For a long time I thought my purpose in life was to write. So imagine the panic when I stopped writing for a bit, to raise our young daughter. Who was I if I had no life purpose?
Truth is, my purpose isn't dependent on the writing. Or the parenting, or anything else I do. My purpose is not limited by a single expression, and neither is yours.
What is Purpose?
Purpose is sometimes described as the thing we are meant to do. It is an expression of our desires and talents and authenticity. It is our life's mission. The way we show up and contribute to the world.
It's a big deal according to Patrick Hill, of Carleton University, because purpose not only influences the quality of our lives and how we connect to others, but it also helps us live longer.
With data from more than 6,000 participants over a 14-year period, those who had the strongest sense of purpose in life, lived the longest, according to Hill's research. Other research shows that people with a clear purpose also tend to be more resilient and have greater meaning in life, all of which promotes well-being.
Purpose is good for our bodies and our souls.
Purpose is Vast and it is Within You
Yet we must broaden our perspective of purpose. We tend to think of it as one thing, one right way, one life mission, and if we don't know what that is, if we can't declare our purpose, then, we freak out. We feel scared, as though we aren't doing enough.
Don't worry. Right now you can express your purpose even if you can't define it. It is within you, it seeps out of you all the time. So maybe we need to back up and search for our purpose in what we are already doing.
In my case, I was so tied to the notion that writing was my sole purpose in life that I never stopped to look beyond. The writing was simply a way to express my purpose. It wasn't my sole mission.
My purpose, as I know it now, is to inspire, guide, support people to live better lives. I feel most connected to my work and my family and my friends, most grounded, when I'm doing this.
But how I express this purpose happens in all kinds of ways. I still write, but I write the things that help me stay on purpose. And my direction is broader now. It comes through, not just when I'm at work, but in how I parent and when I speak to groups and while I'm hanging with friends.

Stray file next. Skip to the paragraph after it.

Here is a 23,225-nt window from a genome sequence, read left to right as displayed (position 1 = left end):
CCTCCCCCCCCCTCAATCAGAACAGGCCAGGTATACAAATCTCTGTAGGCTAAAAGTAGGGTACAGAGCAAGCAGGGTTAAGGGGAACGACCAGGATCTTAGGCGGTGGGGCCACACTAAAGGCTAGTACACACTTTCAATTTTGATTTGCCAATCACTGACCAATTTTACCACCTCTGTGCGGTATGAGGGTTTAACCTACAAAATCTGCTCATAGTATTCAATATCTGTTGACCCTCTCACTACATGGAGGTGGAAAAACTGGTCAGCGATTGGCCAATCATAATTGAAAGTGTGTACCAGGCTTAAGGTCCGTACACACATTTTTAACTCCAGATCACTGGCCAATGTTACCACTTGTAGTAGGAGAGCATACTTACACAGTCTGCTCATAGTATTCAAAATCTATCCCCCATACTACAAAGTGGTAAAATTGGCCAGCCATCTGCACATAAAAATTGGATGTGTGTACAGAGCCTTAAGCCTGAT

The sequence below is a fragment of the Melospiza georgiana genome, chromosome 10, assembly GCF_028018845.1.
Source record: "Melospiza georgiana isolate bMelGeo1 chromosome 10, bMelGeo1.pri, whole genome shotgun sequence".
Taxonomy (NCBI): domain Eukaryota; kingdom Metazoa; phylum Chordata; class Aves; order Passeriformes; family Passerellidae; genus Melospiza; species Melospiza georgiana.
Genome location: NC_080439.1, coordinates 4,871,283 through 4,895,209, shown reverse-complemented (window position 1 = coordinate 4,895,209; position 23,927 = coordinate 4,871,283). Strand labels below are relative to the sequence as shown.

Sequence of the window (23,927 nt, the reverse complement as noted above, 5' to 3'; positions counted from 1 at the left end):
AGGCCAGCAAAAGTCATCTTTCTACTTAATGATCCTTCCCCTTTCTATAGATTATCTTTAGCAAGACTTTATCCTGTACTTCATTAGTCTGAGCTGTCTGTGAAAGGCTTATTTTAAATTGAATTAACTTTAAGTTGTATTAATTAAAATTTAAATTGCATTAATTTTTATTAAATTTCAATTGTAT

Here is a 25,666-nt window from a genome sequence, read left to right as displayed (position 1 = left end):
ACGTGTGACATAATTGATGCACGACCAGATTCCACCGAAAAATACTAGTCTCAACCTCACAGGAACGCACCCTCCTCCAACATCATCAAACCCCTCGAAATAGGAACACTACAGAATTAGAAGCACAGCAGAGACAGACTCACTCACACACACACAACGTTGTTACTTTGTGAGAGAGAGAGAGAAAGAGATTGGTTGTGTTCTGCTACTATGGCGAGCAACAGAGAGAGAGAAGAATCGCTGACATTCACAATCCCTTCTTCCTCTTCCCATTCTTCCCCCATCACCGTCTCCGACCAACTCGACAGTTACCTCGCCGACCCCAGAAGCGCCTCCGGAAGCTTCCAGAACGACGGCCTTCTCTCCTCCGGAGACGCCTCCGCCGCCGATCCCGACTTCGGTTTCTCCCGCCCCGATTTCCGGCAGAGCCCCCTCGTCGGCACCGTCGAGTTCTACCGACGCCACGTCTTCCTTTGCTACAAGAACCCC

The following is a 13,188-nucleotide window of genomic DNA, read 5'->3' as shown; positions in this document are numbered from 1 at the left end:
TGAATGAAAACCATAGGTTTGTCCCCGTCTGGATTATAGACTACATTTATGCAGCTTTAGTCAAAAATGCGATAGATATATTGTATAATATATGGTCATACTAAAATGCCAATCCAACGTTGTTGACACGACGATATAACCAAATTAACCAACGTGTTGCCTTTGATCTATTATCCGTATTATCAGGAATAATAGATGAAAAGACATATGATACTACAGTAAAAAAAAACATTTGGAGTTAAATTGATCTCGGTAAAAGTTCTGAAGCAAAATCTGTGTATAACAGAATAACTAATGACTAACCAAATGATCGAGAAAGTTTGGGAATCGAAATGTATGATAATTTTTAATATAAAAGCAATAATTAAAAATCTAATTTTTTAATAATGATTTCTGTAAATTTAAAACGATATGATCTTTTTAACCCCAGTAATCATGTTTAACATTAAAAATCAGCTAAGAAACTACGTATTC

You see how this works? We get caught up in the thing we are doing and we think that's our purpose. So when we change spouses or lose jobs, or when our kids grow up and move out and no longer need round-the-clock parenting, we feel bereft, as though our purpose in life is over, gone. Kaput.
Purpose is Not Limited
But that is not it. Purpose is not finite. It is not contained by a single duty or job description or activity. It is not limited by a single expression. It is vast like the universe and the oceans. It is as expansive as we are. And it is revealed by passion.
While your purpose will probably remain the same throughout your lifetime, how you express it will flex and shift and change dozens of times. Make room for that expansion.
Pinpointing Your Purpose in Three Steps
1. Notice when you feel connected and inspired. Uncovering your purpose starts by paying attention. Start noticing what you are doing when you feel really good. When you feel connected to life and others. When you feel engaged and passionate, as though you are making a difference. Notice what excites you.
Or think back to a time when you felt fired up and excited and recall what you were doing, in vivid detail.
2. Identify what you have to offer. Then consider your talents and abilities. What unique things do you add to those situations when you feel excited and enlivened? What are you offering and contributing in those moments? Consider how you communicate, your skill set, your attitude, your knowledge all those things factor in.
3. Find the patterns. Now, look for the pattern among those things. When do you see these abilities and talents and skills matching up with the moments you feel passionate and in flow. What skills are you using during the meaning-filled moments when you feel like you are making a contribution?
If you are able to comfortably negotiate a business deal at work, are those communication skills something you also use at home to keep peace between family members?
If you are a corporate trainer, do you also find yourself teaching others as a volunteer in your child's classroom? If you are a counselor, do you also find yourself empowering and encouraging others at the gym?
Discover the qualities, skills, roles, emotions and responsibilities that seem to coincide with the moments you feel most connected in the world.
Uncovering the Patterns Help You Find Purpose
These patterns are an expression of your purpose. Your purpose, then, is the over-arching quality that brings them altogether.
Once you know this you'll see that there are a bajillion ways to express your purpose at work, at home, in your community, no matter how life shifts and changes. And you'll probably recognize that you've been doing it all along.
Your purpose is already within you and when you realize what it is you'll find even more opportunities to live it, longer.